Mirages and Mad Beliefs: Proust the Skeptic

Mirages and Mad Beliefs: Proust the Skeptic

Christopher Prendergast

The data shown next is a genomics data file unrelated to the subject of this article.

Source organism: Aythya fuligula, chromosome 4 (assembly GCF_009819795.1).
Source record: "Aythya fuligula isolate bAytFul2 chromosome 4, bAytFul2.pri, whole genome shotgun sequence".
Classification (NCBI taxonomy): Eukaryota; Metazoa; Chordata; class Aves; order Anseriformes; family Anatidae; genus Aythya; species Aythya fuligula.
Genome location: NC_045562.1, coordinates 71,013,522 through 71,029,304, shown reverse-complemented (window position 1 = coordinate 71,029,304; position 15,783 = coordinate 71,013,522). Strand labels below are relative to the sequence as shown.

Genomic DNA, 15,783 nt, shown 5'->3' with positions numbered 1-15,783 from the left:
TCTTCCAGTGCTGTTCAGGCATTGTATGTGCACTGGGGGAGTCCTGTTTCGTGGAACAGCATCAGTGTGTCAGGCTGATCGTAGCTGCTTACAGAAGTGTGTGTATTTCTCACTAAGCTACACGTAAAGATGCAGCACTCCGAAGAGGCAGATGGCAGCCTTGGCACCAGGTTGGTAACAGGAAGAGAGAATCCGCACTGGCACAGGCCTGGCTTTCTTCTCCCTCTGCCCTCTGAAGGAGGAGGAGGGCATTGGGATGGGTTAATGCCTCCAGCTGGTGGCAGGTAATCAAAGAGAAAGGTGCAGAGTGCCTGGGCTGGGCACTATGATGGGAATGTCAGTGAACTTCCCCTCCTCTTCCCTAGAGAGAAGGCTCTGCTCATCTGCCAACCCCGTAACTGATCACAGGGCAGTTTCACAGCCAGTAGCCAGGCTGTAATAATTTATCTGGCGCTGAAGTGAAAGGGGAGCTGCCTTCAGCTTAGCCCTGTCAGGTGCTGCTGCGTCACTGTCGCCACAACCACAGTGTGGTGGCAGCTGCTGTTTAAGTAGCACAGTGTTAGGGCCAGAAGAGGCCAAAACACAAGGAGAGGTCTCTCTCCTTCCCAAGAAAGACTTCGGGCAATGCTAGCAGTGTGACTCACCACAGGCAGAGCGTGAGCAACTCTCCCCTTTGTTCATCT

Marcel Proust used to be lengthy the article of a cult during which the most aspect of analyzing his nice novel In seek of misplaced Time used to be to discover, with its narrator, a redemptive epiphany in a pastry and a cup of lime-blossom tea. We now stay in much less convinced instances, in ways in which position nice pressure at the assumptions and ideology that made these past readings attainable. This has ended in a brand new demeanour of analyzing Proust, opposed to the grain. In Mirages and Mad Beliefs, Christopher Prendergast argues the case another way, with the grain, at the foundation that Proust himself used to be prey to self-doubt and located quite a few, if oblique, methods of letting us comprehend. Prendergast strains intimately the destinations and varieties of a quietly nondogmatic but insistently skeptical voice that questions the redemptive aesthetic the unconventional is so frequently taken to rejoice, bringing the reader to wonder if that aesthetic is yet one other example of the mirage or the mad trust that, in different guises, figures prominently in In seek of misplaced Time. In tracing the modalities of this self-pressuring voice, Prendergast levels everywhere, throughout a multiplicity of principles, subject matters, resources, and stylistic registers in Proust's literary concept and writing perform, attentive at each aspect to inflections of element, in a sustained account of Proust the skeptic for the modern reader.

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